3. I think that you cannot talk about educational neglect in a vacuum. You start out with the assumption that the student is neurotypical. Firstly, that is hard to define. Also, aren't we making assumptions about the family, too? Such as there are no other circumstances that are more urgent than education. Because truly there are reasons to place other things higher in priority than education. If one of us were dying, education would be much lower on my priority list. Likewise if we were starving or homeless. There are lots of people out there who would think that education was so important as to take children out of a family with these circumstances so that they can go to school. It makes me nervous to see these discussions. Though I have fairly high academic standards (my dh and I both have advanced degrees), I know that if we were in dire circumstances, our priorities would be different, and I don't think that it would be anyone's business to step in and override our family's decisions.
  4. I have always felt like there is no way around a gifted child feeling different. No one told me I was gifted until middle school, but I knew I was different in K. As a result, I was an arrogant little brat as a kid (and my dh had a similar experience). So we have a lot of conversations about how our family is different but that what is more important than intelligence is kindness and work ethic, etc. We talk about other people we know and why we like them and how we like different people for different things.
  5. Here is a site that sells books about Poland and its people for children.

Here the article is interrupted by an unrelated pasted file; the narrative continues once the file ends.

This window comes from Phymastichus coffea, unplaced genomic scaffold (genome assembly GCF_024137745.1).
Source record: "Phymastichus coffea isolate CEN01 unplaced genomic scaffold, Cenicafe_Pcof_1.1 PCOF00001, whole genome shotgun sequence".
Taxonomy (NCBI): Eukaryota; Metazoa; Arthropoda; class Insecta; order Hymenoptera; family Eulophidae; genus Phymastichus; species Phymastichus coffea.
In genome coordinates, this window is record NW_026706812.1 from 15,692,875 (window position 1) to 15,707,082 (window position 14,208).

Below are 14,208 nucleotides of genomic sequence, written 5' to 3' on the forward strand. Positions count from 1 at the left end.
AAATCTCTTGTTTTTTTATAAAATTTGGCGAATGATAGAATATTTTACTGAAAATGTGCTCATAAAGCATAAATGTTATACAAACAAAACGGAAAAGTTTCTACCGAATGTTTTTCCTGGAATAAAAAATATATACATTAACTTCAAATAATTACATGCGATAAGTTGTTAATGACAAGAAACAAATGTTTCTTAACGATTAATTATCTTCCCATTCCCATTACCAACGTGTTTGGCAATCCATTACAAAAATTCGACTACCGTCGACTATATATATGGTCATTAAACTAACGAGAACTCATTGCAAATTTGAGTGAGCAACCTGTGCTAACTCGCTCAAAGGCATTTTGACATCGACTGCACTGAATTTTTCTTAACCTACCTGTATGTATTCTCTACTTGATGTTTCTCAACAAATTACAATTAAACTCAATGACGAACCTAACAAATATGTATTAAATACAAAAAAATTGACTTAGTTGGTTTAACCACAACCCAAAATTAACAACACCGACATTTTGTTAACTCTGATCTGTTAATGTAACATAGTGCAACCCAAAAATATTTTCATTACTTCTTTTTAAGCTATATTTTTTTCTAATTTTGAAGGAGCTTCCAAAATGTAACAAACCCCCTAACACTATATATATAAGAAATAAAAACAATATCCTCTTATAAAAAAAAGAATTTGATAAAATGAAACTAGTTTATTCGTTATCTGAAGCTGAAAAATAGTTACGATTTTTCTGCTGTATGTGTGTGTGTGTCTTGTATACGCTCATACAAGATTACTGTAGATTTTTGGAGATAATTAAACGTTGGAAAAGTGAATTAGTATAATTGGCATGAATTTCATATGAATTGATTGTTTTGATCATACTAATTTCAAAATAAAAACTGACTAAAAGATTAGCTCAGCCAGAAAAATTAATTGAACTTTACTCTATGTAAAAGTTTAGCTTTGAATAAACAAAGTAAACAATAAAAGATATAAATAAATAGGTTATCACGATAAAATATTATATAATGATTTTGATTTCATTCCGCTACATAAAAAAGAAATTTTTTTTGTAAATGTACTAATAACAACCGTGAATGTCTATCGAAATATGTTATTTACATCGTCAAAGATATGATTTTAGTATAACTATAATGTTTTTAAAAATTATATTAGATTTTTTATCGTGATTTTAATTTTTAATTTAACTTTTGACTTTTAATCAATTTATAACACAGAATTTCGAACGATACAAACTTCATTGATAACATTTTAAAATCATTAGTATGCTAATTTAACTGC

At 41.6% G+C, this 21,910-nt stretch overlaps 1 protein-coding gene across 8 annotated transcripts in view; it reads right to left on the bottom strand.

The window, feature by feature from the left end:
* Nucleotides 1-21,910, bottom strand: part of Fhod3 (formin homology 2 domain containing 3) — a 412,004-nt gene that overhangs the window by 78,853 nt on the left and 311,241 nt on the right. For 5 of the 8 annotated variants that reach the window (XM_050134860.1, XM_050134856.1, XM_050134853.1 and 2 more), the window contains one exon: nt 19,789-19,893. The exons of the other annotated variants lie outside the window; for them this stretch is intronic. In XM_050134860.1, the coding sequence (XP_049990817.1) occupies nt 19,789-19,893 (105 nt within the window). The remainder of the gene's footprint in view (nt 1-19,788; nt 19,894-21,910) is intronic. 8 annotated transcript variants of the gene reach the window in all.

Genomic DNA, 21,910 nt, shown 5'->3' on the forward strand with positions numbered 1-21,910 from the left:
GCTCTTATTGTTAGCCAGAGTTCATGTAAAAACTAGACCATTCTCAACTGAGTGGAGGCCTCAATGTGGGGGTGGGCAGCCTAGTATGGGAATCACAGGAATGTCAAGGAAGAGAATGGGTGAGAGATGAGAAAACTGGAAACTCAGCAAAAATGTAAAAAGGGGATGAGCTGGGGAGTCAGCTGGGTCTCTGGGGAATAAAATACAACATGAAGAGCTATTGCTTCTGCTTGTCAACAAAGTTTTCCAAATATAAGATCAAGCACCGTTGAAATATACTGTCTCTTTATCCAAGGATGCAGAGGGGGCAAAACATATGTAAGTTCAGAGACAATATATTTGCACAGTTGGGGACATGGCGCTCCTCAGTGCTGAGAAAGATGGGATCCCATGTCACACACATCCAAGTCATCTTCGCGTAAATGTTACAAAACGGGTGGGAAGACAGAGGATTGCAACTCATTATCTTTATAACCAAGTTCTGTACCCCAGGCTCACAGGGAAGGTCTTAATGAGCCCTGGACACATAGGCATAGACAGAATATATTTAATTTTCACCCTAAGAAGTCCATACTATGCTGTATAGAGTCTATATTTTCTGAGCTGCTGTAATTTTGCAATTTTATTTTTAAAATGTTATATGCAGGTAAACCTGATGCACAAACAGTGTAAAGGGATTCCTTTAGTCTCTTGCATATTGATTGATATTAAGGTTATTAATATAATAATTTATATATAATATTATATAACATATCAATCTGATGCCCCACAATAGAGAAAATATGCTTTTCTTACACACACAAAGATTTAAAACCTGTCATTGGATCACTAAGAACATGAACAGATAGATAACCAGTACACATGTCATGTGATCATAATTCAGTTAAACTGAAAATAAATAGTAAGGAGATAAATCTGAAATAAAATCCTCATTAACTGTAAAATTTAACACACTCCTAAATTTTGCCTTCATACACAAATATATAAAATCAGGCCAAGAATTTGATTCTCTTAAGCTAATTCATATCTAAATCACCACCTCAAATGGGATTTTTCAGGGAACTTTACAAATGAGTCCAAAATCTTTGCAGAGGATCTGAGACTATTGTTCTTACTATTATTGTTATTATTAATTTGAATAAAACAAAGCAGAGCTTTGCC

6. A Polish history book for kids in English is a tough call. We read this book about Casimir Pulaski. It contains a lot of historical background about the partitioning of Poland, which is probably the most important thing to know about Poland's history. Then I supplemented with my own family history, as I just so happen to have great grandparents from each of the three partitions.
  7. We did WWE3 with my dd9 last year for 3rd grade. Let me just reassure you that WWE works! The only other writing she did last year was spelling. She struggles with writing, so we had to pare it down to the bare minimum. This year, she has been doing some original composition, and I am amazed at how well WWE worked for her. She knows how to write full sentences that are grammatically and mechanically correct. And they are interesting and creative, too.
  8. My dh is a physics teacher teaching AP physics. They have completely revamped the AP Physics tests this year. No one knows yet what will be on it, but the guidelines say they are getting away from a lot of math and instead will focus on critical thinking.
  9. I just write the words that I do not expect her to know how to spell at the bottom of the page. My dd is a decent speller for her age, not great, but not behind. If I had a student who really struggled with spelling, I would not use WWE, or I would use it at a later age, because there comes a point where the spelling just gets in the way of dictation. Or I would choose my own sentences to dictate so I could make sure they contained only words that she had a highly likelihood of spelling correctly.
  10. I think you are right to be looking at physiological issues. We recently went gluten free because I was diagnosed with celiac disease, and both me and ds6 are sleeping better. Have you had food allergy testing? That could certainly have an effect on both sleep and digestion. The allergy testing is a pretty simple process.